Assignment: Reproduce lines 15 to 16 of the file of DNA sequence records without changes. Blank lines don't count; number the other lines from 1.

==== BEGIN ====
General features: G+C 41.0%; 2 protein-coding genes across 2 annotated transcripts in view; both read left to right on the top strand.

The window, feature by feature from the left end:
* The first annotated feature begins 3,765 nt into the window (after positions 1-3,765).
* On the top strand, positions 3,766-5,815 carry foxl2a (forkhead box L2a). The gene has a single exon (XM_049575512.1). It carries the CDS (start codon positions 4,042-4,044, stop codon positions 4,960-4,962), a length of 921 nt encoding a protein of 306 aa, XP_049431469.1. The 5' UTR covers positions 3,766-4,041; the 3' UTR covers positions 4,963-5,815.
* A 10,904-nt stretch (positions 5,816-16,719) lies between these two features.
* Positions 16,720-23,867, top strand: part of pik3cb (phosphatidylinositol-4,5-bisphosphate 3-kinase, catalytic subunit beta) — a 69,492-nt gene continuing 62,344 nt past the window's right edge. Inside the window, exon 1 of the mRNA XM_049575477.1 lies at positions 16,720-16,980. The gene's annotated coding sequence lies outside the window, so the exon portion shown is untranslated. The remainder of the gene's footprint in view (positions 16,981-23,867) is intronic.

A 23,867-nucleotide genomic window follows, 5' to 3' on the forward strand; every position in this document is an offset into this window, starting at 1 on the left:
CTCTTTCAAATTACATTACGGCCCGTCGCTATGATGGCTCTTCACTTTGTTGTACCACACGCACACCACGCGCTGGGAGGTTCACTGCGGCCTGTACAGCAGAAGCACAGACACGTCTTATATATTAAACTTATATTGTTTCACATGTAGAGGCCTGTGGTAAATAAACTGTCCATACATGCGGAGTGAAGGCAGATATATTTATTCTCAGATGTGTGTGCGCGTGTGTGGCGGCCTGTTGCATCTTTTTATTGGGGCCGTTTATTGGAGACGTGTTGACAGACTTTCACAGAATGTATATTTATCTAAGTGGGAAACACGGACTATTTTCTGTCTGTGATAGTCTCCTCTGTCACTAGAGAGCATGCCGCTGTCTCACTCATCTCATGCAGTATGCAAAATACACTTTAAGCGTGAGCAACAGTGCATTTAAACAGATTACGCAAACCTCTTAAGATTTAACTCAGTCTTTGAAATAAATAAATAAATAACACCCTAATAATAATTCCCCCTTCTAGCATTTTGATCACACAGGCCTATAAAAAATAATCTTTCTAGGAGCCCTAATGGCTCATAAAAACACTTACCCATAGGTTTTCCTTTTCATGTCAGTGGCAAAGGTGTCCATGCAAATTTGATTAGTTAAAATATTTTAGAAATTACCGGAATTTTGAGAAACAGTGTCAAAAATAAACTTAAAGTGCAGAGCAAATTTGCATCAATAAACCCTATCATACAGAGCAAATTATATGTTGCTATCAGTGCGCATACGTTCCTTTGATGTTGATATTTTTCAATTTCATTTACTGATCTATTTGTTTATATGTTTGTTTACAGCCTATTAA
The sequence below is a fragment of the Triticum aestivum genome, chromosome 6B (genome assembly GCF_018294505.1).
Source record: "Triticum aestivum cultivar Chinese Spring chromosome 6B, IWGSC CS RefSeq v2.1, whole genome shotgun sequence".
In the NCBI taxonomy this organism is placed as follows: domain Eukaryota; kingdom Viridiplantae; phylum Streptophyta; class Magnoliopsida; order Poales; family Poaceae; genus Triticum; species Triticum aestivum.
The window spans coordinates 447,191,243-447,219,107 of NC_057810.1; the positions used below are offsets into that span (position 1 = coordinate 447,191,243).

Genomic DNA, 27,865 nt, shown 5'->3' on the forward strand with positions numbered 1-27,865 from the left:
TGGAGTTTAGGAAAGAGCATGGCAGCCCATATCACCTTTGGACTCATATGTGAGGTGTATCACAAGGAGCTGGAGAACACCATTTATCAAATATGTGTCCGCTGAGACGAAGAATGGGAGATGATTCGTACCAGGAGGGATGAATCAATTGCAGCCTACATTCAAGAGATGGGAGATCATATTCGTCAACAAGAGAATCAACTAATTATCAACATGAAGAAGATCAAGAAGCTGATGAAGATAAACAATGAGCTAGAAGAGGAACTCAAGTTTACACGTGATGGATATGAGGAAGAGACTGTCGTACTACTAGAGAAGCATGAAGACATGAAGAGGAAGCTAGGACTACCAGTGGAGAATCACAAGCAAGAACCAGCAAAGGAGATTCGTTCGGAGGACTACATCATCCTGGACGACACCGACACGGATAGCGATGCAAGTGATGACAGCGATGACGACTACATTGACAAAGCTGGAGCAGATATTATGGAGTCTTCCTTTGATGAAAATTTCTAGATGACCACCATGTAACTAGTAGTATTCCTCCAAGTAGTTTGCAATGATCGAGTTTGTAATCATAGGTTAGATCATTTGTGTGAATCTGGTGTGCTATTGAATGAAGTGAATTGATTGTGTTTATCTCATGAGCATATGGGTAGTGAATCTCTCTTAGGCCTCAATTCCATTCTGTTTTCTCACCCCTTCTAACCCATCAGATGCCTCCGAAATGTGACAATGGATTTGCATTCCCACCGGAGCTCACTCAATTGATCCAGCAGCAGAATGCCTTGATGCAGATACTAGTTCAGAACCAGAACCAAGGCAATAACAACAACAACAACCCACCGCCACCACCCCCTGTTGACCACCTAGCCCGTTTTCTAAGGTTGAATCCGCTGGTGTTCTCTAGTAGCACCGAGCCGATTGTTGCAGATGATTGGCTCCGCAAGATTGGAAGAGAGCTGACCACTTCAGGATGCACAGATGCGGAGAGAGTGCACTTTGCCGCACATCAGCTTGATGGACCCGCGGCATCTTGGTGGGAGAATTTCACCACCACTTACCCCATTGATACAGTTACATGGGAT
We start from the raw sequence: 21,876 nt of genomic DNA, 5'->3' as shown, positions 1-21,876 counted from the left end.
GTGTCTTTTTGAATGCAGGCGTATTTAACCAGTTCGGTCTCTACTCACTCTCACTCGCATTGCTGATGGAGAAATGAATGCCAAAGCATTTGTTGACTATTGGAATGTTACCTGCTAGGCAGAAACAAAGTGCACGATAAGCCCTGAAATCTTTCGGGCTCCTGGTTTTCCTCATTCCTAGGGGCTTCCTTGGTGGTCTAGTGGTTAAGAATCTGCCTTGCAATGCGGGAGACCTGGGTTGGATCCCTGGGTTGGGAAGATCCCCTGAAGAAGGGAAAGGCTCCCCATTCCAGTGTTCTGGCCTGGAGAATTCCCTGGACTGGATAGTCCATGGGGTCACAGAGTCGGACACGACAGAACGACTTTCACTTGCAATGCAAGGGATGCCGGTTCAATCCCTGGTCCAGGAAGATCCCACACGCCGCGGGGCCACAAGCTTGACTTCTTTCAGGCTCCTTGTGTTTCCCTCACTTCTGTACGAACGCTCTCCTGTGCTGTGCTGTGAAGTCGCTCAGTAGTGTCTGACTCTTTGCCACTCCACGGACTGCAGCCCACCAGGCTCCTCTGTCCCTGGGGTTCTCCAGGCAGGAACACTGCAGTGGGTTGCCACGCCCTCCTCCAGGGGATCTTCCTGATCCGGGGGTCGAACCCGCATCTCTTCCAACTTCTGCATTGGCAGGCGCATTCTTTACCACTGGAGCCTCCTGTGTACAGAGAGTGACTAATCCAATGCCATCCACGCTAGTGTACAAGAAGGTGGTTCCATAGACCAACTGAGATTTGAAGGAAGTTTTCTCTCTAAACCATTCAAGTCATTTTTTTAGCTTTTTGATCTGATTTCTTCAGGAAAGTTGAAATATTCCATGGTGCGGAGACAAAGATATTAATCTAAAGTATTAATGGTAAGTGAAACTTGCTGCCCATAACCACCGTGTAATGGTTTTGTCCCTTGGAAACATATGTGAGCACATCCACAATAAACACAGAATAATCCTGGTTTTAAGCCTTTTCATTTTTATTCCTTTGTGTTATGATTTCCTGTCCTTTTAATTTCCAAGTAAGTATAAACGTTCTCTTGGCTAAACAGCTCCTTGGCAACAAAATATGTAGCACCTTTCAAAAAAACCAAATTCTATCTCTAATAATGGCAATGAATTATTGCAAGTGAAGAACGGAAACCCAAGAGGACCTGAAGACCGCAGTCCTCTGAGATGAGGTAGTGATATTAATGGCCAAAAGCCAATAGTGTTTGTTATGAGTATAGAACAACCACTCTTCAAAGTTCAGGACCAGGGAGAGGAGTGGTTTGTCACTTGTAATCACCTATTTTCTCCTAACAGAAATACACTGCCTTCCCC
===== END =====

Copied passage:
We start from the raw sequence: 21,876 nt of genomic DNA, 5'->3' as shown, positions 1-21,876 counted from the left end.
GTGTCTTTTTGAATGCAGGCGTATTTAACCAGTTCGGTCTCTACTCACTCTCACTCGCATTGCTGATGGAGAAATGAATGCCAAAGCATTTGTTGACTATTGGAATGTTACCTGCTAGGCAGAAACAAAGTGCACGATAAGCCCTGAAATCTTTCGGGCTCCTGGTTTTCCTCATTCCTAGGGGCTTCCTTGGTGGTCTAGTGGTTAAGAATCTGCCTTGCAATGCGGGAGACCTGGGTTGGATCCCTGGGTTGGGAAGATCCCCTGAAGAAGGGAAAGGCTCCCCATTCCAGTGTTCTGGCCTGGAGAATTCCCTGGACTGGATAGTCCATGGGGTCACAGAGTCGGACACGACAGAACGACTTTCACTTGCAATGCAAGGGATGCCGGTTCAATCCCTGGTCCAGGAAGATCCCACACGCCGCGGGGCCACAAGCTTGACTTCTTTCAGGCTCCTTGTGTTTCCCTCACTTCTGTACGAACGCTCTCCTGTGCTGTGCTGTGAAGTCGCTCAGTAGTGTCTGACTCTTTGCCACTCCACGGACTGCAGCCCACCAGGCTCCTCTGTCCCTGGGGTTCTCCAGGCAGGAACACTGCAGTGGGTTGCCACGCCCTCCTCCAGGGGATCTTCCTGATCCGGGGGTCGAACCCGCATCTCTTCCAACTTCTGCATTGGCAGGCGCATTCTTTACCACTGGAGCCTCCTGTGTACAGAGAGTGACTAATCCAATGCCATCCACGCTAGTGTACAAGAAGGTGGTTCCATAGACCAACTGAGATTTGAAGGAAGTTTTCTCTCTAAACCATTCAAGTCATTTTTTTAGCTTTTTGATCTGATTTCTTCAGGAAAGTTGAAATATTCCATGGTGCGGAGACAAAGATATTAATCTAAAGTATTAATGGTAAGTGAAACTTGCTGCCCATAACCACCGTGTAATGGTTTTGTCCCTTGGAAACATATGTGAGCACATCCACAATAAACACAGAATAATCCTGGTTTTAAGCCTTTTCATTTTTATTCCTTTGTGTTATGATTTCCTGTCCTTTTAATTTCCAAGTAAGTATAAACGTTCTCTTGGCTAAACAGCTCCTTGGCAACAAAATATGTAGCACCTTTCAAAAAAACCAAATTCTATCTCTAATAATGGCAATGAATTATTGCAAGTGAAGAACGGAAACCCAAGAGGACCTGAAGACCGCAGTCCTCTGAGATGAGGTAGTGATATTAATGGCCAAAAGCCAATAGTGTTTGTTATGAGTATAGAACAACCACTCTTCAAAGTTCAGGACCAGGGAGAGGAGTGGTTTGTCACTTGTAATCACCTATTTTCTCCTAACAGAAATACACTGCCTTCCCC